UK technology for scalable EV battery testing and repair set for major European launch

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While most are opting for EV battery recycling at end of life, one UK business is already working with automotive OEMs to repair and remanufacture faulty battery packs, extracting maximum value out of resources. Autocraft EV Solutions has recently developed its new mobile repair facility for EV batteries and will be conducting a European launch of the technology in Amsterdam later this month. Autocraft’s Revive Mobile Repair Centre is fully-equipped to test and remanufacture up to 2,000 battery packs per year will make its European debut at the Rematec automotive remanufacturing exhibition between June 27-29.

Housed within a 30ft ISO footprint expandable container, the Revive Mobile Repair Centre is transportable and contains off-grid facilities that allow Autocraft to bring its full EV battery diagnostics wherever its needed. This helps to reduce the environmental impact and logistical hurdles associated with long distance transportation of large volumes of EV batteries.

Each Revive Mobile Repair Centre is designed to provide a full range of EV battery services, including pack integrity safety check using patented Autocraft State-of-Health test equipment, patented dynamic test methodology, fault identification and repair planning, pack discharge and disassembly, and module replacement and pack re-assembly. Replacing faulty modules with healthy ones returns the pack to optimal performance by reversing the effects of cyclical aging. This enables OEMs to maximise the longevity of each battery, a crucial step in the automotive industry’s circularity efforts.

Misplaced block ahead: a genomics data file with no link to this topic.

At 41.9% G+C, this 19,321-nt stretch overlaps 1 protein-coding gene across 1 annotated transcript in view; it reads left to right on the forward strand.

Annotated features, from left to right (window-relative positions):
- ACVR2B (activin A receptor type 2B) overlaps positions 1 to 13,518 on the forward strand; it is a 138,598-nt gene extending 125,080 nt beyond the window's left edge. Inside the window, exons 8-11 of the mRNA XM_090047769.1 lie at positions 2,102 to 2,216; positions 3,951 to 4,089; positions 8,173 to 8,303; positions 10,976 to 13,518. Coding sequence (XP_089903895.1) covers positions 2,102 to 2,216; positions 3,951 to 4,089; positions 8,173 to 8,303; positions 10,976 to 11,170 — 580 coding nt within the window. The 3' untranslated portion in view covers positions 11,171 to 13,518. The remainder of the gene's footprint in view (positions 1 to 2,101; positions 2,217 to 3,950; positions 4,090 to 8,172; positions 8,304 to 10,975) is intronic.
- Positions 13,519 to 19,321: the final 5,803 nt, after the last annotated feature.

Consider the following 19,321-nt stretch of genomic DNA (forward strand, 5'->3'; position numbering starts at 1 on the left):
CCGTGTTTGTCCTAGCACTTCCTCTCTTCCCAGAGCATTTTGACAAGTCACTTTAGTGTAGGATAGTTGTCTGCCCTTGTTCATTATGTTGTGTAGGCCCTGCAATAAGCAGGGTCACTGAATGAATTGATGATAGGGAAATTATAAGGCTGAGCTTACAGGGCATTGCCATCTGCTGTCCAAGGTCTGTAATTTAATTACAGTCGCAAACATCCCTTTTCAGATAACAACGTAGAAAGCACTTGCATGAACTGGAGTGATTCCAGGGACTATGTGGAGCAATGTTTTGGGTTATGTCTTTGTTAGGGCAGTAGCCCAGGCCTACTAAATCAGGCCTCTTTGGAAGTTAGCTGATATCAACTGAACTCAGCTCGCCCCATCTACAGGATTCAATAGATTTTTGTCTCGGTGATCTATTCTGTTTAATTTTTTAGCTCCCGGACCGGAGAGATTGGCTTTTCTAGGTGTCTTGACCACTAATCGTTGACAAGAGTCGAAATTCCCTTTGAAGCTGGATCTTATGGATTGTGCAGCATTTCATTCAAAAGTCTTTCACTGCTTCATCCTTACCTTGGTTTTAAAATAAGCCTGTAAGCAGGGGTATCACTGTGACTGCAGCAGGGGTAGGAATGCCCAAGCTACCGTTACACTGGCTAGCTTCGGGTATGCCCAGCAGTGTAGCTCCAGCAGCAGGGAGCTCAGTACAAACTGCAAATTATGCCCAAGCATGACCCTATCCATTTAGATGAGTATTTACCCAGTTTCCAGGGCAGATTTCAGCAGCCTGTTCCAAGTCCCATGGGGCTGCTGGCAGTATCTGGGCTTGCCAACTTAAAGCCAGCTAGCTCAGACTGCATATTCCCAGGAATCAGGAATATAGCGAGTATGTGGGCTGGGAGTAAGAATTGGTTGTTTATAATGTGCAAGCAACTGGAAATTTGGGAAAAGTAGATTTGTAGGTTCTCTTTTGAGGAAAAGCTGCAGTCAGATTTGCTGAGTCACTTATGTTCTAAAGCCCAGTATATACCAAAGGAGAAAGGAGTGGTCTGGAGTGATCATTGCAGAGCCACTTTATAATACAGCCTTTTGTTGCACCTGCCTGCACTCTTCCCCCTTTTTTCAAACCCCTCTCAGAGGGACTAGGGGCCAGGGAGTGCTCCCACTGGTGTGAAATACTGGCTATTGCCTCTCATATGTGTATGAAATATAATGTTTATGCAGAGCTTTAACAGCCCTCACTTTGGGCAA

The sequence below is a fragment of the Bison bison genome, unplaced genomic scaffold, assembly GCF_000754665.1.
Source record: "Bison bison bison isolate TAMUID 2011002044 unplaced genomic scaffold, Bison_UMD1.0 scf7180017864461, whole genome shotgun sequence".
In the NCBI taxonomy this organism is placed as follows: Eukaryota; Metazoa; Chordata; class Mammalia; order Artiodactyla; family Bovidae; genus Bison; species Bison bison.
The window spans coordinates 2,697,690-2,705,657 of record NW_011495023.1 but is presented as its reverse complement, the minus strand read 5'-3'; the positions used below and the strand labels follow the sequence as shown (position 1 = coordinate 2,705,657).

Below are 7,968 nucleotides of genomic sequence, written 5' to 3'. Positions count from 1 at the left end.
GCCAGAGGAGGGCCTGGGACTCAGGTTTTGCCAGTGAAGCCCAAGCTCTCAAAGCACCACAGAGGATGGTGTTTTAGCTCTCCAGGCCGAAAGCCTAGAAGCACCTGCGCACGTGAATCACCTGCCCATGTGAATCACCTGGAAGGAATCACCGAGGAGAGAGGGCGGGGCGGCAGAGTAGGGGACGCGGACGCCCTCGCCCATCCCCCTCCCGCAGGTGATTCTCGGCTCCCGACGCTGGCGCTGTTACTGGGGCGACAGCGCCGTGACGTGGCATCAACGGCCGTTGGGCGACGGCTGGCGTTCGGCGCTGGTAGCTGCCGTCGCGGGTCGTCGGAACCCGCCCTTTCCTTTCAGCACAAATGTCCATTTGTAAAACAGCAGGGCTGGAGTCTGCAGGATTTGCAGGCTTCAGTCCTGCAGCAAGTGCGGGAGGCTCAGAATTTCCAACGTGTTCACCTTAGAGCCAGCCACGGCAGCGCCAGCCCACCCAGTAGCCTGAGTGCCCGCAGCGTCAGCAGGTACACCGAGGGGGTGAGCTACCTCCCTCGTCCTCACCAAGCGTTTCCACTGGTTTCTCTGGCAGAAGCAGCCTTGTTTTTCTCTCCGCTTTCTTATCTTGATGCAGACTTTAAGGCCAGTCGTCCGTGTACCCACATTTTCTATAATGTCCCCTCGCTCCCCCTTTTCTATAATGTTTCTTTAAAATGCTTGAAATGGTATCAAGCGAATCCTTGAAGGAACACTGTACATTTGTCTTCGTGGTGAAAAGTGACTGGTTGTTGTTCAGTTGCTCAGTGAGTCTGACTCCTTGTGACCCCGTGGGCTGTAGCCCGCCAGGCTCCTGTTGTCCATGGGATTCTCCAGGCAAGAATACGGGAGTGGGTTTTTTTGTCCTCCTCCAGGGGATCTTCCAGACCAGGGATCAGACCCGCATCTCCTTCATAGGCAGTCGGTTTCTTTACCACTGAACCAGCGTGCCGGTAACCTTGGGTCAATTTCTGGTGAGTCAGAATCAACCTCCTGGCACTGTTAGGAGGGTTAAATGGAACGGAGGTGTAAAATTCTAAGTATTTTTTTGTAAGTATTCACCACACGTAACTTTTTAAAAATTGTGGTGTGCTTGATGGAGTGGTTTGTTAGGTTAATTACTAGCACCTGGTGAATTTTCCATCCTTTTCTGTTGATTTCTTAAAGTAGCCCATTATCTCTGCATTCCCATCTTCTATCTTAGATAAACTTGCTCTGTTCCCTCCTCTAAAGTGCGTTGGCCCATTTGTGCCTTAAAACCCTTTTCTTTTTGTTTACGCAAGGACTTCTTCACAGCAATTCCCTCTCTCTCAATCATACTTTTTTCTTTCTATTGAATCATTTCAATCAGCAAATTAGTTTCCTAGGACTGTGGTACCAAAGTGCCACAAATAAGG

“When most people think about the circular economy, they imagine recycling as the logical next step,” said Mike Hague-Morgan, Executive Director at Autocraft. “The environmental benefits of maximising EV battery longevity are actually far greater, and we believe the automotive industry has a duty to maximise the lifespan of EVs to ensure they remain in use for as long as possible. Recycling should therefore be seen as a last resort, to be used only when all other avenues to repair have been exhausted.
“Most EV batteries contain several modules, each containing the cells which store energy. These cells operate in a series circuit which means that one faulty cell can make an entire module unusable. Our team of engineers have shown that we can repair an EV battery from as low as 10% operational capacity right up to 90% by just repairing one or two modules.”

Hague-Morgan believes the new technology could hold the key to establishing permanent British-owned Revive Mobile Repair Centres in strategic locations around the globe, rapidly scaling up new centres in a matter of weeks.

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Wesley Doyle is editor of Electric & Hybrid Vehicle Technology International and Stadia. He has over two-decades experience in publishing during which time he has worked at some of the UK’s leading consumer magazine titles in the health and fitness and sport sectors. Wesley is also passionate about cycling and interested in alternative technologies, particularly in transportation, to achieve net zero.

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